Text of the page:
2) I created a calorie deficit. I already knew that 3,500 calories = one pound. I also knew that if you multiplied the number you want to see on the scale by ten, and you eat that many calories, that is the number you will weigh. For instance, If you want to weigh 150 pounds, you need to more or less, eat 1,500 calories per day. I used these two formulas in creating a daily meal schedule that fit my lifestyle without feeling like a tremendous sacrifice. For myself, I found that eating a lower calorie breakfast and lunch allowed me to have a normal supper featuring our usual favorites with my family. That has worked well.

3)  I gave myself one day a week to eat whatever I want, and this was important. There's always one day out of the week where it's a party and someone is handing you a cupcake, or you really really REALLY want pizza. So, I put aside one day where that is okay. It's not always the same day, and believe it or not, sometimes I skip it and forget about it! Not to mention, I can't eat nearly as much as I could thirty pounds ago, so that one day is a day of freedom, but not a free for all. 

The last picture I could find of myself pre-diet was from last Thanksgiving. Not a full length shot, but you can see I'm carrying some upper body weight, and my face looks fuller.


Here I am today. Excuse the blur, I never take selfies and my hand shakes. Plus, I'm having fit issues with all of my clothing. No surprise there. My old stuff will be coming to a ReUzit shop near you.  

 I'm celebrating summer in my usual way, with my favorite quick and easy Tomato Bruschetta topping. It's been posted before with an inferior picture that doesn't do it justice.

 2 cups of tomatoes (cherry tomatoes 
cut into quarters work best!)
1/2 of a medium red onion
2 T Extra Virgin Olive Oil
1 T Balsamic Vinaigrette
1/2 tsp. minced garlic
chopped fresh basil
Season with slat, pepper and 
Don't skip the seasoning!

We eat this as a dip for bread, pita chips, and even as a topping 
on hamburgers. It's very versatile 
and healthy. 

Wednesday, June 3, 2015

Praise Report: A Glimpse of Grace

Ideally, I like to post twice a month but it looks like May got away from me. It was a very demanding month in both good and not so good ways, so my thoughts were disorganized. One thing that was on my mind was to give an update on the progress Little Mister has made in the past six months, because it has been big. Bigger even, than a realization I had about how God has been working on this moment before our son was even born.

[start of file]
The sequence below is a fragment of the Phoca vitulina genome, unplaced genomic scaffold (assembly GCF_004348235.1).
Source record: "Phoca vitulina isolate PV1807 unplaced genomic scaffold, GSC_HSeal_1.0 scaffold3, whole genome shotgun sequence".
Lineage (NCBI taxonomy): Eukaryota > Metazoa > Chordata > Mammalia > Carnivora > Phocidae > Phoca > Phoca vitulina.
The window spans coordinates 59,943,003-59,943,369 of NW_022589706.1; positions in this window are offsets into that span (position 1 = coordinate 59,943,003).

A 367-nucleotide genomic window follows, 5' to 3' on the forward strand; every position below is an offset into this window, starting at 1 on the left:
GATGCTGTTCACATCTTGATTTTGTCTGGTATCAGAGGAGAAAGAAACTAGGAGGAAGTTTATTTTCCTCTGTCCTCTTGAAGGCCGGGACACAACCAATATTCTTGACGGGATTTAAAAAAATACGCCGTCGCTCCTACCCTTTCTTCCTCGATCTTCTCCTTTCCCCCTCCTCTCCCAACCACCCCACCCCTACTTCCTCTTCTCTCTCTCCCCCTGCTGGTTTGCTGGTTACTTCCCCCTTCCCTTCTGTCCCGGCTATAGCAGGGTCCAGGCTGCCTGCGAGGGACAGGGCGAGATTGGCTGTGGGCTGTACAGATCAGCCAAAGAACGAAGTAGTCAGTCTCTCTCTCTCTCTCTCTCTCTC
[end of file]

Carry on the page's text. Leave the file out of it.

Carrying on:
When Little Mister turned three, he entered into a preschool program at a local school where he could continue to receive therapy. It's been amazing on two counts. Six months ago he was almost completely non-verbal, and his Apraxia was considered so significant that we had no idea what the future might look like for his ability to communicate. Once entering this school, the changes were so rapid that he now speaks in complete sentences and never stops talking. Although understanding his words are a big challenge because there are many sounds he cannot yet pronounce, we can actually have simple conversations. It's amazing. I remember when I thought he would never say the word "mom." Now I want to change my name.

The second reason this is so profound is because I believe God planned for this opportunity a long time ago. When we were planning our wedding and looking for a house, we were looking everywhere but here. We wanted one closer to my family farther north, but couldn't close a deal on the house we found there. We talked about moving out of state. It was only after we exhausted all other options that we found and purchased our little fixer upper. To be honest, I wasn't always thankful for it. It's been a huge project that siphoned off time and money. I sometimes despised living in a small outreach community where it feels far from the action. I could do a whole post on that one, alone. Finally, I didn't care about what schools were nearby because we would probably home school anyway. 

Now, eight years later, I can stand at our back property line and look across a field where I can actually see the wonderful school that has helped my son so much. A school with a program so coveted by other  parents that they tell me how badly they want to move to our town so their child can be guaranteed a placement in the program. I could have never imagined this. I could have never planned this. I deserve no glory for this. Aren't you glad we don't always get what we deserve?

White mulberries

At times when I'm feeling surly and unthankful, (-Yes, those moments still happen! What is wrong with me? If you know, write me and tell me.) I think of the school. I think of how for years it sat there across the field like a latent blessing I never knew we would need, to be revealed at the right time.

Long before we meet our own children, the One who calls each star by name knew the name by which we would call them.